The Canadian! Friendly, somewhat shy, and always apologetic the Canadian spends most of his winters clumped together in cities along the southern border of Canada. It is not so much that Canadians hibernates in the wintertime. Rather they are busy working, shoveling snow and gathering up holidays for the upcoming summer. Yes, occasionally during the winter, you will find a Canadian out playing in the bleak frozen landscape. However, as the snow melts and ice once again turn to water, Canadians will emerge in large numbers from their winter dwelling ready to take on the vast and magnificent landscape of Canada. The Canadian, is especially fond of water and likes to play near or in the water be it the oceans, the great rivers or the millions of lakes dotting the planes. Where there is water, you will often find Canadians frolicking about making up for the long cold winters spent indoors.
On a more serious note, there can be no doubt that Canadians have a unique relationship with the land. Being a Canadian means living with contradictions that can’t help but shape us as a nation. As the second-largest, and thirty-eight most populous country in the world, Canada comes in close to the bottom of the list in population density. As well, being a Canadian also means access to a diversity of landscapes and climates unparalleled anywhere else in the world. From oceans to deserts, mountains to prairies, and glaciers to lakes – it is all part of a massive country larger than Western and Northern Europe combined. The Paradox is that our choices of where we live and play become both liberating and limiting at the same time. Liberating because Canadians have an almost infinite choice of the landscape they want to live in and limiting because many places can be nearly inaccessible and out of reach due to size and lack of infrastructure.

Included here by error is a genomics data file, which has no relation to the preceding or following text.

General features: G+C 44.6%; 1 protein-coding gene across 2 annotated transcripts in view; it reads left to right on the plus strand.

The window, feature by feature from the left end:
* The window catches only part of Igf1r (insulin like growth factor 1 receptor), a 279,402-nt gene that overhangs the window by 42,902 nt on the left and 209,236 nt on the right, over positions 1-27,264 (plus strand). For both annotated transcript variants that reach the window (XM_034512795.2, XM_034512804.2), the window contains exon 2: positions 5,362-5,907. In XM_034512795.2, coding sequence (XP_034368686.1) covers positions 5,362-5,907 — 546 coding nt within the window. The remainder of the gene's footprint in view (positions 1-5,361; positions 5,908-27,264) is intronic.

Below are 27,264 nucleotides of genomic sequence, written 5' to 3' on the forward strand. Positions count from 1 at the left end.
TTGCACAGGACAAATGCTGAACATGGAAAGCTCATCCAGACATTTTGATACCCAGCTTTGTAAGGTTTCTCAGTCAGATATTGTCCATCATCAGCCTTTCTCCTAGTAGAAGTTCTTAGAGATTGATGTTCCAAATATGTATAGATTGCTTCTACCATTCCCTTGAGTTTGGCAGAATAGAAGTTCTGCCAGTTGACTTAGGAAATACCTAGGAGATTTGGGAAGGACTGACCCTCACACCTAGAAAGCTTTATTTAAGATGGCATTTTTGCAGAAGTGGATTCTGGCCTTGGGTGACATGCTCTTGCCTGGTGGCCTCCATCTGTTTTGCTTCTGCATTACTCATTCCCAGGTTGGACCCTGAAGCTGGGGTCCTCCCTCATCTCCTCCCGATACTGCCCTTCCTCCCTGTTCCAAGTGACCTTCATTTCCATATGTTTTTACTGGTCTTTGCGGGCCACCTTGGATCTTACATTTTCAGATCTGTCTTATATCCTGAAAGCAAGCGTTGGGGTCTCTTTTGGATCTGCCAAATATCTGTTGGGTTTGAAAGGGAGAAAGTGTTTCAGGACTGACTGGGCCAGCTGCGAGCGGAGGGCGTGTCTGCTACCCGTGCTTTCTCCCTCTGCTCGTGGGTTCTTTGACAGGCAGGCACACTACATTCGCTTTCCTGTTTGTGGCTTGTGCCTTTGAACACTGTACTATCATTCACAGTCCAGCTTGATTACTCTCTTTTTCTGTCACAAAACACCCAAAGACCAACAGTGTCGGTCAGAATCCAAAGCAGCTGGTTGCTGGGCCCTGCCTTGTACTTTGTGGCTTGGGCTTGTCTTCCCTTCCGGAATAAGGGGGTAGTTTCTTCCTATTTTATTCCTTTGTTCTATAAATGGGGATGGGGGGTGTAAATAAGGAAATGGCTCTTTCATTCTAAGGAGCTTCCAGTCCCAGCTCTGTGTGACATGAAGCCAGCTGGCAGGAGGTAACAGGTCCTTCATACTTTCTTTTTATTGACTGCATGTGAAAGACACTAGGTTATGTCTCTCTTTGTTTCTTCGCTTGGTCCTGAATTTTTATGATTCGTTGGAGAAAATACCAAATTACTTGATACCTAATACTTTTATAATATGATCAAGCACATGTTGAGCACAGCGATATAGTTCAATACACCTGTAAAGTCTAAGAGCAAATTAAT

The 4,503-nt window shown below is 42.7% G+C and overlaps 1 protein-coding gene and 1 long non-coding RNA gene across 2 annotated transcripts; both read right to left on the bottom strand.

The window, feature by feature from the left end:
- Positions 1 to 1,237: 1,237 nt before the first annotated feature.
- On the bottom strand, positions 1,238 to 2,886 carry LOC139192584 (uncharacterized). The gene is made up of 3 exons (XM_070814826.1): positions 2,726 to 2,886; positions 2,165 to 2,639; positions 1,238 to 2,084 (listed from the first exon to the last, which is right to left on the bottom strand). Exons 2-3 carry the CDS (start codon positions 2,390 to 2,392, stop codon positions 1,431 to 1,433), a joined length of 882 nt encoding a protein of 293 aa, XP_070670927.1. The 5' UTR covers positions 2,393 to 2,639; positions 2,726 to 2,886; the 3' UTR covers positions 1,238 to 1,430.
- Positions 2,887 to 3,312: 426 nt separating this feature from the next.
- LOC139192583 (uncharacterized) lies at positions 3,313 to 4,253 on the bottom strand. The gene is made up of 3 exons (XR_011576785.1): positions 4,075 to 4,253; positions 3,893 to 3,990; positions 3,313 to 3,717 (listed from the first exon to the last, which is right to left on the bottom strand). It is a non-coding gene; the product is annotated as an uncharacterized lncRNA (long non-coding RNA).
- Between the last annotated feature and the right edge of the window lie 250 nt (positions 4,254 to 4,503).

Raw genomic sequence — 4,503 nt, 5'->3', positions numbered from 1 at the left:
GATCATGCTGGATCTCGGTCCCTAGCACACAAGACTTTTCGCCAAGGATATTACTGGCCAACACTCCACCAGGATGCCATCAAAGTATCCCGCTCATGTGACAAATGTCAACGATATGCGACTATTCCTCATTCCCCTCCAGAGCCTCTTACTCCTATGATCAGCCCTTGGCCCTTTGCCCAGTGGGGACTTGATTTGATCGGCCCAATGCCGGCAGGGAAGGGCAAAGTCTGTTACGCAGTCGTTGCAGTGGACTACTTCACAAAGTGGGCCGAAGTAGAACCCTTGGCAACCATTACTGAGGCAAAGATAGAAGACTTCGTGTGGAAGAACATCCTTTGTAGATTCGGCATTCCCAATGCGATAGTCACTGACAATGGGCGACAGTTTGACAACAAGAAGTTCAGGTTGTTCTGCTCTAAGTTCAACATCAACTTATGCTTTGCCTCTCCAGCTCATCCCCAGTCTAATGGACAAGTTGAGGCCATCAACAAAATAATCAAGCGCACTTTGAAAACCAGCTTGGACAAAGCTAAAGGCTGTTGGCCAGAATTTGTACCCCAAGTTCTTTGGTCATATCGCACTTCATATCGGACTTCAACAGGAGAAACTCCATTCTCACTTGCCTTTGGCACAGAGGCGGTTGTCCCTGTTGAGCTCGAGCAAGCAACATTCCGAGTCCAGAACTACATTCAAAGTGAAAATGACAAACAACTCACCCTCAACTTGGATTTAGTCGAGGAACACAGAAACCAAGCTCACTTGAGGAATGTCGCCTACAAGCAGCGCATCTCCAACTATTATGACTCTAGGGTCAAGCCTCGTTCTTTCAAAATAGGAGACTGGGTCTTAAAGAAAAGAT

Add to this vast landscape one of the most culturally diverse groups of people in the world, and a mosaic of both cultural and geographic dimensions begins to emerge. In this series of Digital photographs, I am exploring the relationship Canadians have with the land they live and play in. With such diversity, I am especially interested in the duality of how Canadians are shaped by the land and how, in turn, we shape the land.